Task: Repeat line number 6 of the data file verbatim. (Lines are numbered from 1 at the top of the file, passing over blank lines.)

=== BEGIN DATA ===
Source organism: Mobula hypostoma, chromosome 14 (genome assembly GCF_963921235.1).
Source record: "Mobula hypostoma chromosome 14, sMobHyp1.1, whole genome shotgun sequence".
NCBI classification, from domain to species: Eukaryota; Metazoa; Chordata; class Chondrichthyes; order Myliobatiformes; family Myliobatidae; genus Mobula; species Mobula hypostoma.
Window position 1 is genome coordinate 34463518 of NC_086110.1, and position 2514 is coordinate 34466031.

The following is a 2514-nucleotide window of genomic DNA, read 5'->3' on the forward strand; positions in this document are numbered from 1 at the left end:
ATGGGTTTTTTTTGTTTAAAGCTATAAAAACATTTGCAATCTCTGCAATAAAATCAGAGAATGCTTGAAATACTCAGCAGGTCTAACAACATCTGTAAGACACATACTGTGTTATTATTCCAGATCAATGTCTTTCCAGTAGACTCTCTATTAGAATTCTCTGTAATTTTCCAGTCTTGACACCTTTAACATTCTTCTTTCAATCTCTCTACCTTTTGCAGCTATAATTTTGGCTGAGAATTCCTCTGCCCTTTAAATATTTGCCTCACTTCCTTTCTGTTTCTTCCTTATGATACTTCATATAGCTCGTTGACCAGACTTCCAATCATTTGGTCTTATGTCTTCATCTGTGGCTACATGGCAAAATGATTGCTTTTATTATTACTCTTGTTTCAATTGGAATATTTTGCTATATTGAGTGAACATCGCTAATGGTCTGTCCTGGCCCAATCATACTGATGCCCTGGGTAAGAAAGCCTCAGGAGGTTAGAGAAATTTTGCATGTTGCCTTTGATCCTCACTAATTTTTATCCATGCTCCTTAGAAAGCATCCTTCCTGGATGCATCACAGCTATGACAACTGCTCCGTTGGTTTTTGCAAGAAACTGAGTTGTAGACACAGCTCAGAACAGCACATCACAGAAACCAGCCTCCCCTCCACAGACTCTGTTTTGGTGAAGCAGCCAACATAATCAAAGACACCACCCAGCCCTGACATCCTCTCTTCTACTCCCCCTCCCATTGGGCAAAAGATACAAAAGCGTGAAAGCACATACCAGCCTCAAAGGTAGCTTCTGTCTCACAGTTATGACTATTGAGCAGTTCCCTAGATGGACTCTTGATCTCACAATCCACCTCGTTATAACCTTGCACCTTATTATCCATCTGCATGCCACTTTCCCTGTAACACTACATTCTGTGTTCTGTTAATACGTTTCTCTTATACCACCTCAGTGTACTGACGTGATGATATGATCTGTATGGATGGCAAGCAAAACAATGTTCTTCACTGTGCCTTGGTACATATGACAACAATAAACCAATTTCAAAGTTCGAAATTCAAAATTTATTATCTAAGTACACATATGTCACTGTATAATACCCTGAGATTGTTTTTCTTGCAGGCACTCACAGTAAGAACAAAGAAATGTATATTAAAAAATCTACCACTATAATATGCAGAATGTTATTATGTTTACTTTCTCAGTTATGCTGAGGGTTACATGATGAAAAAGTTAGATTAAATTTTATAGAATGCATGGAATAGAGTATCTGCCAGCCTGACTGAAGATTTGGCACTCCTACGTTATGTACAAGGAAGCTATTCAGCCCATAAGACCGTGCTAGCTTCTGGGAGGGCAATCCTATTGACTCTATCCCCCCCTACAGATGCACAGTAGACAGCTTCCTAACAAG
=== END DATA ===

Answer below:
ATGGGTTTTTTTTGTTTAAAGCTATAAAAACATTTGCAATCTCTGCAATAAAATCAGAGAATGCTTGAAATACTCAGCAGGTCTAACAACATCTGTAAGACACATACTGTGTTATTATTCCAGATCAATGTCTTTCCAGTAGACTCTCTATTAGAATTCTCTGTAATTTTCCAGTCTTGACACCTTTAACATTCTTCTTTCAATCTCTCTACCTTTTGCAGCTATAATTTTGGCTGAGAATTCCTCTGCCCTTTAAATATTTGCCTCACTTCCTTTCTGTTTCTTCCTTATGATACTTCATATAGCTCGTTGACCAGACTTCCAATCATTTGGTCTTATGTCTTCATCTGTGGCTACATGGCAAAATGATTGCTTTTATTATTACTCTTGTTTCAATTGGAATATTTTGCTATATTGAGTGAACATCGCTAATGGTCTGTCCTGGCCCAATCATACTGATGCCCTGGGTAAGAAAGCCTCAGGAGGTTAGAGAAATTTTGCATGTTGCCTTTGATCCTCACTAATTTTTATCCATGCTCCTTAGAAAGCATCCTTCCTGGATGCATCACAGCTATGACAACTGCTCCGTTGGTTTTTGCAAGAAACTGAGTTGTAGACACAGCTCAGAACAGCACATCACAGAAACCAGCCTCCCCTCCACAGACTCTGTTTTGGTGAAGCAGCCAACATAATCAAAGACACCACCCAGCCCTGACATCCTCTCTTCTACTCCCCCTCCCATTGGGCAAAAGATACAAAAGCGTGAAAGCACATACCAGCCTCAAAGGTAGCTTCTGTCTCACAGTTATGACTATTGAGCAGTTCCCTAGATGGACTCTTGATCTCACAATCCACCTCGTTATAACCTTGCACCTTATTATCCATCTGCATGCCACTTTCCCTGTAACACTACATTCTGTGTTCTGTTAATACGTTTCTCTTATACCACCTCAGTGTACTGACGTGATGATATGATCTGTATGGATGGCAAGCAAAACAATGTTCTTCACTGTGCCTTGGTACATATGACAACAATAAACCAATTTCAAAGTTCGAAATTCAAAATTTATTATCTAAGTACACATATGTCACTGTATAATACCCTGAGATTGTTTTTCTTGCAGGCACTCACAGTAAGAACAAAGAAATGTATATTAAAAAATCTACCACTATAATATGCAGAATGTTATTATGTTTACTTTCTCAGTTATGCTGAGGGTTACATGATGAAAAAGTTAGATTAAATTTTATAGAATGCATGGAATAGAGTATCTGCCAGCCTGACTGAAGATTTGGCACTCCTACGTTATGTACAAGGAAGCTATTCAGCCCATAAGACCGTGCTAGCTTCTGGGAGGGCAATCCTATTGACTCTATCCCCCCCTACAGATGCACAGTAGACAGCTTCCTAACAAG